Meiotic drive is something thing that happens in the gametes of all walks of life, from itty bitty fungi to plants and animals. Defying Mendel’s laws, meiotic drive biases the process of meiosis (the creation of gametes like eggs and sperm) in favor of certain genes. There’s no blood and gore, but there’s poison, death, and plenty of drama surrounding these ruthless, selfish genes. Meiotic drive kills gametes, so it’s an important concept in evolutionary biology because it can make successful reproduction impossible between organisms carrying certain genes. In the long run, this can lead to things like speciation (when a population splits into different species); in the short run, it might be a cause of infertility. We don’t want to spoil it further, so go on, read the graphic!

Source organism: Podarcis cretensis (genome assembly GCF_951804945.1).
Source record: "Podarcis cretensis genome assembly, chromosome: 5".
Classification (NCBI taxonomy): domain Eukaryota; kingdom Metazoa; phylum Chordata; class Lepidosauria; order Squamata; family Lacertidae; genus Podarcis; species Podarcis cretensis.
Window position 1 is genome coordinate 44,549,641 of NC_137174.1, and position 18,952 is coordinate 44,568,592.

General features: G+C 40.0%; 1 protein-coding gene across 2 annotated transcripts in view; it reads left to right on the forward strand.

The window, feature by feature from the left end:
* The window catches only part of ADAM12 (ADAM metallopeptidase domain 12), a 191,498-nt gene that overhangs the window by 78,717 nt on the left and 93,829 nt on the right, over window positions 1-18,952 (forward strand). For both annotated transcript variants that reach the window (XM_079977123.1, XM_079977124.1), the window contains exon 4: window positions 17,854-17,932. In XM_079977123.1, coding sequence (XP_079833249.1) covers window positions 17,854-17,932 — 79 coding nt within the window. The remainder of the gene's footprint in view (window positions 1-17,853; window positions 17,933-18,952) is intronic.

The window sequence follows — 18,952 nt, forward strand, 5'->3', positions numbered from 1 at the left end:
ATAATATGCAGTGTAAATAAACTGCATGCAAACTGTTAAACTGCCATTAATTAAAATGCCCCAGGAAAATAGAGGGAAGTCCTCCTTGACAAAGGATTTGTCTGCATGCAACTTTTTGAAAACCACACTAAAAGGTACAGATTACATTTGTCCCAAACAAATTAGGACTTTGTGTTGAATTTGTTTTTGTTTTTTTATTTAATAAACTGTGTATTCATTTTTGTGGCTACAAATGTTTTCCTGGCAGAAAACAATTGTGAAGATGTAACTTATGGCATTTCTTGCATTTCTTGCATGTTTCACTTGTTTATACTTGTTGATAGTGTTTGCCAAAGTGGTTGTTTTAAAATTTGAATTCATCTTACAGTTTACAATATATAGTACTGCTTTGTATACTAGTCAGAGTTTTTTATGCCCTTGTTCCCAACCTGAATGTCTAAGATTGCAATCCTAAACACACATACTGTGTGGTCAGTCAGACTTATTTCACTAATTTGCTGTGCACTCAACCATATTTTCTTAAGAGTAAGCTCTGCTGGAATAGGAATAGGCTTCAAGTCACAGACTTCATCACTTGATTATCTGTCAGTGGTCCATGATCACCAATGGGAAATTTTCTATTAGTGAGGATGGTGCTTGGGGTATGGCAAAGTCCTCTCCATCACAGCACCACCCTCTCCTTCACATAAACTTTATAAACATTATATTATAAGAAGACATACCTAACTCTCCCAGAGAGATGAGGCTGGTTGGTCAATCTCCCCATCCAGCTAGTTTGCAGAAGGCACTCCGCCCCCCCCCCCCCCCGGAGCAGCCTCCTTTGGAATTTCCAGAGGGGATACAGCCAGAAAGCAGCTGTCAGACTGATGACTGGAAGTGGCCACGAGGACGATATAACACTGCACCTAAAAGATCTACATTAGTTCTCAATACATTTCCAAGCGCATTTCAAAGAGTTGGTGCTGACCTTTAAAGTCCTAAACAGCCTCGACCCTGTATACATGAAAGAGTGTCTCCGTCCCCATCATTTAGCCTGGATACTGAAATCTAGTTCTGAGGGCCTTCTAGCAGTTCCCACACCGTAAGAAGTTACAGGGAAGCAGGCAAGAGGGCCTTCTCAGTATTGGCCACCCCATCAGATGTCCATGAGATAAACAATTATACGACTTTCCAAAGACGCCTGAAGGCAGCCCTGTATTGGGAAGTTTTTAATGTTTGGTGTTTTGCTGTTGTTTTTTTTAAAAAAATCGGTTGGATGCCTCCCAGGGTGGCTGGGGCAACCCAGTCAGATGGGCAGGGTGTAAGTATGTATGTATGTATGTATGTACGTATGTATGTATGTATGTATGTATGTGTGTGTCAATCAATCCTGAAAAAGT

The original research paper on the “cheekily” named wtf system in yeast is published in eLife if you’re hungry for more details (OA): wtf genes are prolific dual poison-antidote meiotic drivers
(quick quote from the paper for those of you who are curious: “This family contains 25 members in Sp, and its (cheeky) name is derived from the genes’ genomic association with Tf transposons“).
Infographic available as a PDF here.